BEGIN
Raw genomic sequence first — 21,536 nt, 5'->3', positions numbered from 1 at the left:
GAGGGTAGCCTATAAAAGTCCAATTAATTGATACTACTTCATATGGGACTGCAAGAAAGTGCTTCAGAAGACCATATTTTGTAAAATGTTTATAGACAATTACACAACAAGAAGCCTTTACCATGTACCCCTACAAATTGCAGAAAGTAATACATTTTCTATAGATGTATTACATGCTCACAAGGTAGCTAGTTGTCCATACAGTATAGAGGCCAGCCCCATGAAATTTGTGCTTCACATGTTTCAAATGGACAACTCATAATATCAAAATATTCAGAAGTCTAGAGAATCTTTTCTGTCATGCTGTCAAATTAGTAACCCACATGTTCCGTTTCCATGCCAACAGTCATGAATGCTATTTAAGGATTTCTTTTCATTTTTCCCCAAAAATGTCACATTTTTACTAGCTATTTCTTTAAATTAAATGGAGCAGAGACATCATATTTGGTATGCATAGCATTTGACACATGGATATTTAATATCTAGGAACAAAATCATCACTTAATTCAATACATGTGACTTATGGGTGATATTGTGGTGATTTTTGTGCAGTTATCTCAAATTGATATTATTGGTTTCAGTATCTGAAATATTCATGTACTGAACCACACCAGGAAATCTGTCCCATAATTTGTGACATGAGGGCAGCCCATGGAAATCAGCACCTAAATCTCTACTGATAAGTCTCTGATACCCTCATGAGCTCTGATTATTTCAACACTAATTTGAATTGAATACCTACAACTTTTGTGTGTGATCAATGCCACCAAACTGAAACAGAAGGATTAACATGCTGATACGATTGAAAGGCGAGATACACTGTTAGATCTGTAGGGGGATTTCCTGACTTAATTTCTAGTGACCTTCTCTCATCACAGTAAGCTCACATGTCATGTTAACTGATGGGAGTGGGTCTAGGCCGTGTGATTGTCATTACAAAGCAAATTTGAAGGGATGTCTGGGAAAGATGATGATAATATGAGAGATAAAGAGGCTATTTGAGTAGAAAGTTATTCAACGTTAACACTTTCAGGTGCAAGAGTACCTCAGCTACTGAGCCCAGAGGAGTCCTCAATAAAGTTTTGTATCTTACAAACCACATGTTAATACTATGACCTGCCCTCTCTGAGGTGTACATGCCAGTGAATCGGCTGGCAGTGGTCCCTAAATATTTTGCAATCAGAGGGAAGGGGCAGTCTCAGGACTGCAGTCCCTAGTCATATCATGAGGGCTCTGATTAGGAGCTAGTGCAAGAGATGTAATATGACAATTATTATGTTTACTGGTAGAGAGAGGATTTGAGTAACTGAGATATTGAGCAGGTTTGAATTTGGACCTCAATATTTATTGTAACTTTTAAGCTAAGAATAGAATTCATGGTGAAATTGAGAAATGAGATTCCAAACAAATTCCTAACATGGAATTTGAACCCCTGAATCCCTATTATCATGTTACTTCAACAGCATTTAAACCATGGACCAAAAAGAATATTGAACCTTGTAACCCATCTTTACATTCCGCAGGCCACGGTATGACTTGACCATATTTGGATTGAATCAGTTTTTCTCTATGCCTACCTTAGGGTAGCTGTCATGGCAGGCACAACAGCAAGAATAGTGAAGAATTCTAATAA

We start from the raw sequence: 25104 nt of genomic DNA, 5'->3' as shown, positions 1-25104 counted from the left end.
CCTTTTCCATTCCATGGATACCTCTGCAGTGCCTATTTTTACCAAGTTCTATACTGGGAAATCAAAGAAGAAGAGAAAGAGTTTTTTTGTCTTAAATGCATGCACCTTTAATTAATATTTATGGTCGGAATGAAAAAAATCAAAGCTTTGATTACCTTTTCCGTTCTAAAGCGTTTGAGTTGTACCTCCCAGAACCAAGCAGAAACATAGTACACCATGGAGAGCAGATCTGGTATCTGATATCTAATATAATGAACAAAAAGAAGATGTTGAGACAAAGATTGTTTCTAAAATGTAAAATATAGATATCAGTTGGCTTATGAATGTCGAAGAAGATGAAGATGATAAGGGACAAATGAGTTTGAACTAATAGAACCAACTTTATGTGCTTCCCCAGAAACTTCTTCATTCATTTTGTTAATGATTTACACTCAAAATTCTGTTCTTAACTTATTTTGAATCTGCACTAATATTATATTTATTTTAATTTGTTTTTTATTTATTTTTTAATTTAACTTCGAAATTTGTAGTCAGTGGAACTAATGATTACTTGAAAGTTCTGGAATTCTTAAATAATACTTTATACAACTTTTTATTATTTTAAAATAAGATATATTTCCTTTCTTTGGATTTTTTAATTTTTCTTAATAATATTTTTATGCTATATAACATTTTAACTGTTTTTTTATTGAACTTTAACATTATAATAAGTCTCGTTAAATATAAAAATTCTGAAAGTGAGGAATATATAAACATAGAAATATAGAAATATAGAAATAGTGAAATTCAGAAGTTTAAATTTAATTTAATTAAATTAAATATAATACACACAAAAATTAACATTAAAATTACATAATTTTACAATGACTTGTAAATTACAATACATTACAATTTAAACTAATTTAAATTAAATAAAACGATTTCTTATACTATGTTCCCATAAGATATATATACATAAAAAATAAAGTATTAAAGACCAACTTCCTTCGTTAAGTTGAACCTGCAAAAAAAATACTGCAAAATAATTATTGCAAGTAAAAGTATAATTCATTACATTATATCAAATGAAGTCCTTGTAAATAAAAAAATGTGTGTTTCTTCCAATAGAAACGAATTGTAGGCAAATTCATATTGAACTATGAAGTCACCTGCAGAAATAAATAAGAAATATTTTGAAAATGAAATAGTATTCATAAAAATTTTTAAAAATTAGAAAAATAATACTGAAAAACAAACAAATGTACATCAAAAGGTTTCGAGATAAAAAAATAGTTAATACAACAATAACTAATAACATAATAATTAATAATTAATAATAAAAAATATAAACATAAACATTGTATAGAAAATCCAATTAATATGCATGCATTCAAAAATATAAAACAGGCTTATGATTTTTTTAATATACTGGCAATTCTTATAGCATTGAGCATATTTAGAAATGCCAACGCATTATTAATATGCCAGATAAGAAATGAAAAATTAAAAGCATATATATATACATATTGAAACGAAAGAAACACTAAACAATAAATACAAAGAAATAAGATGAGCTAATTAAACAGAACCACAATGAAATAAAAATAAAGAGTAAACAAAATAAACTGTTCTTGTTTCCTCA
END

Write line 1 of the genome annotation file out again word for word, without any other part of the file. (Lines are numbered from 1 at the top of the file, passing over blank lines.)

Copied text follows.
Raw genomic sequence first — 21,536 nt, 5'->3', positions numbered from 1 at the left: